A longer version of this review first appeared in the Kingsport (TN) Times-News.

The Undergraduate, a novel by Virginia attorney E. Scott Lloyd, published by Liberty Island Press and available for electronic download on Amazon, is something of a mixed bag. This coming-of-age story, told in the first person, is about a young man who is a college student at the turn of the century. He is from a small tourist town on the Jersey Shore, but attends a fictitious private school, Montpelier University, located in the mountains, probably the Adirondacks, and apparently affiliated in some way with the Roman Catholic Church. The school attracts a number of students from the narrator’s home town, including his closest friends and a young woman in whom he has an intense interest, but for most of the book, only a platonic relationship.

Many of us have embarrassing undergraduate memories we can do without, but the narrator of Lloyd’s novel leaps into a whirlwind of parties, binge drinking, marijuana use, and hook-ups that will exhaust many readers, but which is presented as typical of college life at the time of the story. For much of the novel, the only thing that keeps the reader turning pages is the sense that this young man is going to find his way out of that lifestyle somehow, some time. He is always aware that there is something wrong with it.

But there is one part of the novel that is truly compelling. The principal character has hooked-up with an attractive young woman who is the roommate of the girl in whom he is most interested. The hook-up girl seeks him out one weekend and tells him she is pregnant and that he is the father. He doesn’t doubt the assertion. Both he and the young woman are 19. Both acknowledge they are not ready to be parents. Both are Roman Catholics who have been taught abortion is the taking of life.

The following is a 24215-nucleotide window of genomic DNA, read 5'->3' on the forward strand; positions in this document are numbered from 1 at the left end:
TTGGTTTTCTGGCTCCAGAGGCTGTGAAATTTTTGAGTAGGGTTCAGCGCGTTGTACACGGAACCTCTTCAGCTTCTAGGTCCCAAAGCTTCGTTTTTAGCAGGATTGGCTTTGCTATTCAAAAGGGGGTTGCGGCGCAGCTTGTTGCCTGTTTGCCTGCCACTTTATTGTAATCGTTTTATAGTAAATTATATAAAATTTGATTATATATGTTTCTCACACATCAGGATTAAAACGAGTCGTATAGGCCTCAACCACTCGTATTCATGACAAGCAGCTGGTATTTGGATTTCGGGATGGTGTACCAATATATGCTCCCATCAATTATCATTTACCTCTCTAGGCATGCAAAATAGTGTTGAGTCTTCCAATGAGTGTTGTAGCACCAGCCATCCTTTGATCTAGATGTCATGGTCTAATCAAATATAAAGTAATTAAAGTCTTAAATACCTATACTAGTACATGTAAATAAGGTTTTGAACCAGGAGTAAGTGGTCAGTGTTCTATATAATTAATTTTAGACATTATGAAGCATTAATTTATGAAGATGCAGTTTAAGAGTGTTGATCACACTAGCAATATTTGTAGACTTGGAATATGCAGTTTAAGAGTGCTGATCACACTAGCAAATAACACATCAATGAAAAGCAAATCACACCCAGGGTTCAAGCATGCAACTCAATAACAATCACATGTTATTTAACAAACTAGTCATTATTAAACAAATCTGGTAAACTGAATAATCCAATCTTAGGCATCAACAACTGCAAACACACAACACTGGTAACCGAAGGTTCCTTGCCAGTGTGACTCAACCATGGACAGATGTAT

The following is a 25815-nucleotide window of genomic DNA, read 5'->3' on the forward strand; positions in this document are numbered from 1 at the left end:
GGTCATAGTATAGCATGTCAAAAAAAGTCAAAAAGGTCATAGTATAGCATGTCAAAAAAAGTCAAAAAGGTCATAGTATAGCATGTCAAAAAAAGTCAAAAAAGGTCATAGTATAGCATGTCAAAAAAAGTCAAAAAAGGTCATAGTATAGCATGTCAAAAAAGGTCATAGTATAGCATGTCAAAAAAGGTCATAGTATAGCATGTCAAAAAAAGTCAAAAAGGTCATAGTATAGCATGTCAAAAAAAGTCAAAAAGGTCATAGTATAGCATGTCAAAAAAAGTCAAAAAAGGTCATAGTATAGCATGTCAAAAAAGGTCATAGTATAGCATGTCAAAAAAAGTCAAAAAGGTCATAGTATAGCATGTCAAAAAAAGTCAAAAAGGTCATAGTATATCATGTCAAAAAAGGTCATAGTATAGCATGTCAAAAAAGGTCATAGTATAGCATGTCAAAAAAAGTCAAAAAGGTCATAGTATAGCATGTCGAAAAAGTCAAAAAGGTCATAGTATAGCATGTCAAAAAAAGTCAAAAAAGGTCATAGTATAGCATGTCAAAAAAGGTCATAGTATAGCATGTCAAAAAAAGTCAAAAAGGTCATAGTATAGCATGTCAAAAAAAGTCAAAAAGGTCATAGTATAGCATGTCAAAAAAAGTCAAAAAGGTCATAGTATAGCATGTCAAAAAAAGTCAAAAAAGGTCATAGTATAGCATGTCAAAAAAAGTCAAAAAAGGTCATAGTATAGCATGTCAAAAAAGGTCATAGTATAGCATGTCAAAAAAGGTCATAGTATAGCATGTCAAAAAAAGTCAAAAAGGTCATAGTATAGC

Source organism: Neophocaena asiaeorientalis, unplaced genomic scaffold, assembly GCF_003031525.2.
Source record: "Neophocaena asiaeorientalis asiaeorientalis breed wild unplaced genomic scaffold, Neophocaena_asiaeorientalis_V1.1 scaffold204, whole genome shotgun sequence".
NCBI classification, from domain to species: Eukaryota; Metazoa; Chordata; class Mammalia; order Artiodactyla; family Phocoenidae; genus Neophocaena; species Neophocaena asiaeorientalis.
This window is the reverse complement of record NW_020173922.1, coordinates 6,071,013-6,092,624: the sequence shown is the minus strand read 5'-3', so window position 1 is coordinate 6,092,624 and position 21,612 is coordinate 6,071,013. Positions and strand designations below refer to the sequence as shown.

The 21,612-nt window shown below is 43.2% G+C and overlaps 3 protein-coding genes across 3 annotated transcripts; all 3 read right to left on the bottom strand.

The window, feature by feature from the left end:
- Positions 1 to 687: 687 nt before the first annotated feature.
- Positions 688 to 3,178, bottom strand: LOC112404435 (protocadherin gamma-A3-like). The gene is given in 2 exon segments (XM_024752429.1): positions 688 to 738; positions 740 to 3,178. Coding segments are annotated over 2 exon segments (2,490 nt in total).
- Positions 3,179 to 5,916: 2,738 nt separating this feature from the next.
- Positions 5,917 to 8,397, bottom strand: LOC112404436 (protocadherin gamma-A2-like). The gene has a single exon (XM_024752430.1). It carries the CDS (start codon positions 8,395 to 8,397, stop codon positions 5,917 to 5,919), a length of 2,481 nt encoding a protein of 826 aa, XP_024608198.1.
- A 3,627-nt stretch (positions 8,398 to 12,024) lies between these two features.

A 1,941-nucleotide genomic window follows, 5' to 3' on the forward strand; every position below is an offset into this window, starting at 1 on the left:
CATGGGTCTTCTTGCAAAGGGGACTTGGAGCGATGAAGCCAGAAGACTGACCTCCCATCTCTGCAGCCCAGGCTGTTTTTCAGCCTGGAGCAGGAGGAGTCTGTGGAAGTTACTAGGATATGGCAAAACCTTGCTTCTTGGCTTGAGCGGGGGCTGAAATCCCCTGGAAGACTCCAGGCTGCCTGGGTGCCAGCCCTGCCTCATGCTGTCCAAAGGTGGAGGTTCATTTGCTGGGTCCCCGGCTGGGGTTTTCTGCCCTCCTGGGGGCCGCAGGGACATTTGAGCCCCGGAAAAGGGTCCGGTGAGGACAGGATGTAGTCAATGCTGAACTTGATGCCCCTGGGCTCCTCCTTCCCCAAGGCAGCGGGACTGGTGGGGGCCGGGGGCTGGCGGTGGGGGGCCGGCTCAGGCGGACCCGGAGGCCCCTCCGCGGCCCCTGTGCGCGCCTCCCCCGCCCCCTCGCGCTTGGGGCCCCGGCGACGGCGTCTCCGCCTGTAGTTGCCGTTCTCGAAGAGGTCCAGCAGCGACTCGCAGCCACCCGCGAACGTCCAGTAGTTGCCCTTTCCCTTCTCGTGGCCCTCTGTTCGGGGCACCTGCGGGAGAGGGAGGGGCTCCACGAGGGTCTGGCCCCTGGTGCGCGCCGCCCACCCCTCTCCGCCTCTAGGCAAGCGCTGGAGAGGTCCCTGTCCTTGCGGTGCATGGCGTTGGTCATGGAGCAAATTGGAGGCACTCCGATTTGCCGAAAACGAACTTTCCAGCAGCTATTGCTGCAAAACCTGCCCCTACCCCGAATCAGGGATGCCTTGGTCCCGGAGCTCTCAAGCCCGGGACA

The narrator wants the girl to have the baby and put it up for adoption. But the notion of her parents finding out about her condition terrifies her, and she asks him to share the cost of abortion, repeating, “I can’t have this baby.” She refuses his pleas to reconsider. He goes to the abortion clinic with her and gives her the money requested.

The abortion affects both of these young people profoundly. The novel is not exactly clear on the stage of pregnancy, but it’s evidently sometime in the first trimester. There is no question of legality, and, because the young woman is an adult, no need for parental consent. Few know about it, so there is no gossip.

But they know, and they are troubled. Neither thinks they have had fetal tissue excised. They know they have done away with a baby. They finally find a kindly priest who hears their confessions, advises them that their baby is “not dead to God”, assures them of divine forgiveness, and starts them on the road to emotional recovery.

Neither character has an epiphany. Neither becomes a pro-life activist. There is no discussion of abortion law or the need for any kind of political action. The words “Roe v. Wade” do not appear in the novel. The story is about the protagonist’s personal moral and emotional journey, and in this segment, the parallel emotional journey of the young woman with whom he had relations.
The novel is about feelings and personal relationships, not public policy. The story of the young couple’s dealing with the woman’s abortion is easily the most gripping part of a novel that is otherwise uneven and at times tedious. (How many episodes about getting drunk and picking up girls do we really need?)

It is a pity, given the non-political nature of the novel, that so many left-wing media outlets have acted out so petulantly about it. Evidently, anything that presents abortion in other than the most glowing terms is unacceptable to some.

In the present polarized climate, this reaction is not surprising, although it is unfortunate. The novel is worthy of public discussion on its own terms. Those who read it looking for a polemic on abortion will be disappointed. Those who read it for what it is, the story of a young man’s struggle to escape a toxic culture of self-indulgence, will find it fascinating, but wishing it were more tightly-edited and missing some of the tedious episodes of alcohol abuse.

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